When we changed the name of this occasionally updated string of musings from SurviveLA to Homegrown Revolution to make it more national, as the publisher of our upcoming book the Urban Homestead requested, we had one big challenge. While Mrs. Homegrown Revolution hails from the snowy mountains of Colorado, Mr. Homegrown Revolution has never lived anywhere else other than sunny Southern California. And neither of us have tended plants outside of this Mediterranean climate, one of the rarest types of climatic zones on the planet.
But if we’ve learned anything universal about growing food it has been to work with nature rather than against her, or as we prefer to say–don’t fuck with nature. For those of you who live where it gets cold, fucking with nature means trying to grow a fig tree. For us it meant trying to grow a lawn, a foolish water-wasting mistake we made in our pre-SurviveLA days. Working with nature means finding plants that belong in a climate similar to your part of the world. We’re not native plant fascists and will gladly source plants from other similar climates, but we don’t believe in nursing sickly plants that can’t take our heat, or need lots of water.
This season we’ve pledge not to be tempted by the allure of the seed catalogs. We’re going to grow edible and useful plants that thrive in Mediterranean places. Thankfully that includes a lot of interesting options, some of which we already have–figs, artichoke, grapes, prickly pear cactus, rosemary, thyme and lavender.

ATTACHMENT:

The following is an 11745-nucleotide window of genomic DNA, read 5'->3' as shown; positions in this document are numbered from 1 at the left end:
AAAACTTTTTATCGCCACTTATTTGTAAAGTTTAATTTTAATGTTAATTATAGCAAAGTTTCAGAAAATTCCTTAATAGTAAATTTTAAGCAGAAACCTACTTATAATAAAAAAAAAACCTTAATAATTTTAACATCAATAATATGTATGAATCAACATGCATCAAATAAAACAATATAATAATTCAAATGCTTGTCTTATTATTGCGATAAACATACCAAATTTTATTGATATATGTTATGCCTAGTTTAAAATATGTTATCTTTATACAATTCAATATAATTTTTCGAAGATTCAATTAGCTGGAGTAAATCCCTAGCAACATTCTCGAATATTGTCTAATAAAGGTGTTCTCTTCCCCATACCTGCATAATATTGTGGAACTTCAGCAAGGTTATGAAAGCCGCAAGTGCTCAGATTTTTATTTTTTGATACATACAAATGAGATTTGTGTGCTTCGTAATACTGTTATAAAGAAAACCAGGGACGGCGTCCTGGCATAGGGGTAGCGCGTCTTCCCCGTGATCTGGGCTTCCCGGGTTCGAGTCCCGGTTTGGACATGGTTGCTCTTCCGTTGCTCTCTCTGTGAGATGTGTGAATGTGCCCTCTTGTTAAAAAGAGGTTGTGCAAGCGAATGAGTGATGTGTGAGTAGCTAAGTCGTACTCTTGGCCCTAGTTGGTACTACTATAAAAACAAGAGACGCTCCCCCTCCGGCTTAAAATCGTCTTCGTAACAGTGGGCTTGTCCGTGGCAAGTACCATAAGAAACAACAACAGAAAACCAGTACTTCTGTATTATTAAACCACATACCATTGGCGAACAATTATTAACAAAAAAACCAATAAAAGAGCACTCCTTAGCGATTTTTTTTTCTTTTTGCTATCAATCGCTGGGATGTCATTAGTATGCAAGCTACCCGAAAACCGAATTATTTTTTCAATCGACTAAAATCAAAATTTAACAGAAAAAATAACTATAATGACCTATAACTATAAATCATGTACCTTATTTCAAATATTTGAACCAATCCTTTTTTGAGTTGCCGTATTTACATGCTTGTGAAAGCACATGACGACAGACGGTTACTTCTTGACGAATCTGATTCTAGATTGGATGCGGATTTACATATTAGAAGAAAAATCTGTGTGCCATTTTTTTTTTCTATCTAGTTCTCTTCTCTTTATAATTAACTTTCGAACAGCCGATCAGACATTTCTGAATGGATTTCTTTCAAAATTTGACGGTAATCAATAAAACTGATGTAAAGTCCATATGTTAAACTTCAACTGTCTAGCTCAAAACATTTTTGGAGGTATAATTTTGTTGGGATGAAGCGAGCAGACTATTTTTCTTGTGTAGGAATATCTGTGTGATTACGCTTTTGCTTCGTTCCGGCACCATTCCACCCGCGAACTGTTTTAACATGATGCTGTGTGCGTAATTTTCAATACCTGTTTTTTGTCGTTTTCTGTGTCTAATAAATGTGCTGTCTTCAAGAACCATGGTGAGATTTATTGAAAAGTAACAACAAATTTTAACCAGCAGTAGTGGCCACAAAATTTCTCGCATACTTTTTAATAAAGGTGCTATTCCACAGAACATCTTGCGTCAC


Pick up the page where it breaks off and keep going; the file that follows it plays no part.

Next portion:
One new addition that we’re planting from seed is Capparis spinosa, commonly known as capers. Every year we make faux capers from nasturtium seed pods, but this year we thought we would start the real thing. The caper bush is an attractive plant that tolerates bad soil and dry conditions, in short perfect for the front slope of our little hilltop compound.
But nature could still screw with us. Capers are notoriously difficult to start from seeds (which we ordered from Trade Winds Fruit). According to Purdue University’s Center for New Crops and Plant Products,
“Caper seeds are minuscule and are slow to nurture into transplantable seedlings. Fresh caper seeds germinate readily – but only in low percentages. Dried seeds become dormant and are notably difficult to germinate and therefore require extra measures to grow. Dried seeds should be initially immersed in warm water (40°C or 105°F ) and then let soak for 1 day. Seeds should be wrapped in a moist cloth, placed in a sealed glass jar and kept in the refrigerator for 2 – 3 months. After refrigeration, soak the seeds again in warm water overnight.”
We’ll also need to wait a few years before we have a crop. But if our capers manage to establish we’ll be letting nature work for us.
It looks like we may be fucked, so to speak (sorry for the potty talk–too many cocktails tonight perhaps). Homegrown Revolution reader Brian writes:
“you are brave. but potentially foolish. this thing is one of the toughest plants i’ve ever grown in the south bay. i eventually ordered a tiny little plant, i think from papa geno. anyway, good luck with the seed, i know i wasted 2 years on them before i caved and went for the cutting. even now, this thing is fickle. so far, my little plant is on year 3, ( so, year 5 of my project ), is about a foot in diameter, and i get about 15 flowers a summer. about enough for one dinner of puttanesca. still, i persist! go forth and conquer!”
Brian was right! Many months later I have an inch tall, very weak seedling. Lesson: plant first, blog later!